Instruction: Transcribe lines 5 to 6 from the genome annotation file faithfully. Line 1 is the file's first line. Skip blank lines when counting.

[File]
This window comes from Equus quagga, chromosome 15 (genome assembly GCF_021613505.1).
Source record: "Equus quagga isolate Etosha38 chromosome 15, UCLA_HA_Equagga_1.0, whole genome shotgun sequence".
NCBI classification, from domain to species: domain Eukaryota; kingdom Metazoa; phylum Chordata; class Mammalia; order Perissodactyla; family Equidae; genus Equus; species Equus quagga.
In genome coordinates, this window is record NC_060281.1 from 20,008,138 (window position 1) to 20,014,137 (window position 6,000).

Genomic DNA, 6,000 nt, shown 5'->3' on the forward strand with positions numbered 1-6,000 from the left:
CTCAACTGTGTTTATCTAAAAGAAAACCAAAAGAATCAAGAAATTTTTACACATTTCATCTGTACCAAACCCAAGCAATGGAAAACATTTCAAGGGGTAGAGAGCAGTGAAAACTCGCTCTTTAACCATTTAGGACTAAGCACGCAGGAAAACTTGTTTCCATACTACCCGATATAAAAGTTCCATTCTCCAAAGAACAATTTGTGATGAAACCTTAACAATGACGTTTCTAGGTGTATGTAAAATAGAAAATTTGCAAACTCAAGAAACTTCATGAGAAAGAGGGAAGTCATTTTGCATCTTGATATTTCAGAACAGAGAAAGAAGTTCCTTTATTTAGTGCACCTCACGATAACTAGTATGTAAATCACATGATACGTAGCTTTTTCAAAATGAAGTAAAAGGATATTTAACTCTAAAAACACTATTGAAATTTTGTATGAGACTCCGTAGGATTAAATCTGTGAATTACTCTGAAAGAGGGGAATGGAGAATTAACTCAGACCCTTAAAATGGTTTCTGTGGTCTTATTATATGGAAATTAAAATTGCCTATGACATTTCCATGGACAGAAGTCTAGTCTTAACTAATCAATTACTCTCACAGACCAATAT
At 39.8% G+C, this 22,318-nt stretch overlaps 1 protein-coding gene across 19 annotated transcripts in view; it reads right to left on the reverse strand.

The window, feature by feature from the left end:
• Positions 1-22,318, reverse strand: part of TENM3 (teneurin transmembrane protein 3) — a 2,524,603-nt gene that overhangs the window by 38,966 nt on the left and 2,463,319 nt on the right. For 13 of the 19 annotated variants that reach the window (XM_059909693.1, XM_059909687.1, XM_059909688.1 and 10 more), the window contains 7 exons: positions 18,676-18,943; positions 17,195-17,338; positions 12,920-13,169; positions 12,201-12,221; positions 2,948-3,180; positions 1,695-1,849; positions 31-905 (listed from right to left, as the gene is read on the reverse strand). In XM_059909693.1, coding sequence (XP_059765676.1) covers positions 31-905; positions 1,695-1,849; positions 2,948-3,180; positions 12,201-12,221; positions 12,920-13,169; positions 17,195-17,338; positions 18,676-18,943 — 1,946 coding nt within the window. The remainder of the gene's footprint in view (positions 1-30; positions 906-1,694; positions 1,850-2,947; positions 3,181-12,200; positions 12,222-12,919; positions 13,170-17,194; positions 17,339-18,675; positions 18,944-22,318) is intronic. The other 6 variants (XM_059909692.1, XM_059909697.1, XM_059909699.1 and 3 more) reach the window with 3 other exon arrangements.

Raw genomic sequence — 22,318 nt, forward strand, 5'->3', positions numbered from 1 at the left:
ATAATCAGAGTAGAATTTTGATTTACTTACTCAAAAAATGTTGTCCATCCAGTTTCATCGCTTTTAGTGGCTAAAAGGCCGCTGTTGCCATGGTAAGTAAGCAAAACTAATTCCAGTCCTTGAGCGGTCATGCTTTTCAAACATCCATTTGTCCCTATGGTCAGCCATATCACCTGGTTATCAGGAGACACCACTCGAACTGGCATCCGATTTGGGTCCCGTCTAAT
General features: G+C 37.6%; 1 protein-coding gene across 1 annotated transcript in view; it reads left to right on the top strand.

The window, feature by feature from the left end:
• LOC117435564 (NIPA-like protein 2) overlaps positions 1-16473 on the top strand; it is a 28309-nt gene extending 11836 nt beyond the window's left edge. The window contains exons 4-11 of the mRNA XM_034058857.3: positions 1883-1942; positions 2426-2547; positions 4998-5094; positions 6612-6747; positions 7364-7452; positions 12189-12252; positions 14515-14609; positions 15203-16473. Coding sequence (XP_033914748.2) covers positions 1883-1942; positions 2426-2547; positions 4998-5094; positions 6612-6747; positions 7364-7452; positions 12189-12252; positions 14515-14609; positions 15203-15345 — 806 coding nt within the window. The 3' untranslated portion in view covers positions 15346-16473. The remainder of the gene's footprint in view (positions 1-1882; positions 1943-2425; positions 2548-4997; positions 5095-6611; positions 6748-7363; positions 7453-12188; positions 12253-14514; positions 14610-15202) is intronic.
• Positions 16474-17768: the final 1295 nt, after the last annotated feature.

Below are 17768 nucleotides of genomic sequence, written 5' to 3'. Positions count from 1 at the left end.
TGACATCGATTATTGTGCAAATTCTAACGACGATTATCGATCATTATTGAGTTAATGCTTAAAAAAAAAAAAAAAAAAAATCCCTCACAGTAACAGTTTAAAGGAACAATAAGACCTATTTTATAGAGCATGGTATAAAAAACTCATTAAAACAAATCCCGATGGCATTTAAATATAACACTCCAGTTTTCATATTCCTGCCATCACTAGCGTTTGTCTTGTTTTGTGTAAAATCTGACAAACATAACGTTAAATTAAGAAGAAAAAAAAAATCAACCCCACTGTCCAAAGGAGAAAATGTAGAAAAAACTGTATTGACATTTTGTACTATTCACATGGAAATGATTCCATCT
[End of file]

Genomic DNA, 6,000 nt, shown 5'->3' on the forward strand with positions numbered 1-6,000 from the left:
CTCAACTGTGTTTATCTAAAAGAAAACCAAAAGAATCAAGAAATTTTTACACATTTCATCTGTACCAAACCCAAGCAATGGAAAACATTTCAAGGGGTAGAGAGCAGTGAAAACTCGCTCTTTAACCATTTAGGACTAAGCACGCAGGAAAACTTGTTTCCATACTACCCGATATAAAAGTTCCATTCTCCAAAGAACAATTTGTGATGAAACCTTAACAATGACGTTTCTAGGTGTATGTAAAATAGAAAATTTGCAAACTCAAGAAACTTCATGAGAAAGAGGGAAGTCATTTTGCATCTTGATATTTCAGAACAGAGAAAGAAGTTCCTTTATTTAGTGCACCTCACGATAACTAGTATGTAAATCACATGATACGTAGCTTTTTCAAAATGAAGTAAAAGGATATTTAACTCTAAAAACACTATTGAAATTTTGTATGAGACTCCGTAGGATTAAATCTGTGAATTACTCTGAAAGAGGGGAATGGAGAATTAACTCAGACCCTTAAAATGGTTTCTGTGGTCTTATTATATGGAAATTAAAATTGCCTATGACATTTCCATGGACAGAAGTCTAGTCTTAACTAATCAATTACTCTCACAGACCAATAT